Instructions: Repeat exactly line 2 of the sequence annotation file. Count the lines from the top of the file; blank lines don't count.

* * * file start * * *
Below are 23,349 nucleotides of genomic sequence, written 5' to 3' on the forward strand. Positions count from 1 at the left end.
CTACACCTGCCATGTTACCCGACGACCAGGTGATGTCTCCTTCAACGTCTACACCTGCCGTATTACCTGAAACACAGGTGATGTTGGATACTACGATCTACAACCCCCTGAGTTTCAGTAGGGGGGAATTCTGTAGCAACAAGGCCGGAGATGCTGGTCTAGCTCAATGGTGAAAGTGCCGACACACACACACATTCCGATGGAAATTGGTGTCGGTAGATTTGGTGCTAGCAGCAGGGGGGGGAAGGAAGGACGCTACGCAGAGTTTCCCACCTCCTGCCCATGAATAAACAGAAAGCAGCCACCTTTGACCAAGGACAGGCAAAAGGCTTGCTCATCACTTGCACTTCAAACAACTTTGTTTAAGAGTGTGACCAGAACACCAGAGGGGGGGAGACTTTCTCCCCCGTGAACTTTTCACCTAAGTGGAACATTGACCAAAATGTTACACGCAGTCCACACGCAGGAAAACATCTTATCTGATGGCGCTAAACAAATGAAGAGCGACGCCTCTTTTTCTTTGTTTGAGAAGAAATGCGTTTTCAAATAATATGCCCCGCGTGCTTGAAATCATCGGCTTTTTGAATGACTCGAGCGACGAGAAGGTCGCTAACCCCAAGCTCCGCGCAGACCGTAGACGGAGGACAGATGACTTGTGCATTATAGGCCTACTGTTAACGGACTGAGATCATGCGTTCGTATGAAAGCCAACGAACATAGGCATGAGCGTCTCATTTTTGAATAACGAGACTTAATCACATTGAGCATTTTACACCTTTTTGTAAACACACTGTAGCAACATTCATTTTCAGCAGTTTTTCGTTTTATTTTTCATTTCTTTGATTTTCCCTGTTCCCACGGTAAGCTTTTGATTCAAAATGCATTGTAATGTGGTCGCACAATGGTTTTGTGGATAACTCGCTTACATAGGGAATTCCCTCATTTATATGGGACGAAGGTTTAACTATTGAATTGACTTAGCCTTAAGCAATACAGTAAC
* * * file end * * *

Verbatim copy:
CTACACCTGCCATGTTACCCGACGACCAGGTGATGTCTCCTTCAACGTCTACACCTGCCGTATTACCTGAAACACAGGTGATGTTGGATACTACGATCTACAACCCCCTGAGTTTCAGTAGGGGGGAATTCTGTAGCAACAAGGCCGGAGATGCTGGTCTAGCTCAATGGTGAAAGTGCCGACACACACACACATTCCGATGGAAATTGGTGTCGGTAGATTTGGTGCTAGCAGCAGGGGGGGGAAGGAAGGACGCTACGCAGAGTTTCCCACCTCCTGCCCATGAATAAACAGAAAGCAGCCACCTTTGACCAAGGACAGGCAAAAGGCTTGCTCATCACTTGCACTTCAAACAACTTTGTTTAAGAGTGTGACCAGAACACCAGAGGGGGGGAGACTTTCTCCCCCGTGAACTTTTCACCTAAGTGGAACATTGACCAAAATGTTACACGCAGTCCACACGCAGGAAAACATCTTATCTGATGGCGCTAAACAAATGAAGAGCGACGCCTCTTTTTCTTTGTTTGAGAAGAAATGCGTTTTCAAATAATATGCCCCGCGTGCTTGAAATCATCGGCTTTTTGAATGACTCGAGCGACGAGAAGGTCGCTAACCCCAAGCTCCGCGCAGACCGTAGACGGAGGACAGATGACTTGTGCATTATAGGCCTACTGTTAACGGACTGAGATCATGCGTTCGTATGAAAGCCAACGAACATAGGCATGAGCGTCTCATTTTTGAATAACGAGACTTAATCACATTGAGCATTTTACACCTTTTTGTAAACACACTGTAGCAACATTCATTTTCAGCAGTTTTTCGTTTTATTTTTCATTTCTTTGATTTTCCCTGTTCCCACGGTAAGCTTTTGATTCAAAATGCATTGTAATGTGGTCGCACAATGGTTTTGTGGATAACTCGCTTACATAGGGAATTCCCTCATTTATATGGGACGAAGGTTTAACTATTGAATTGACTTAGCCTTAAGCAATACAGTAAC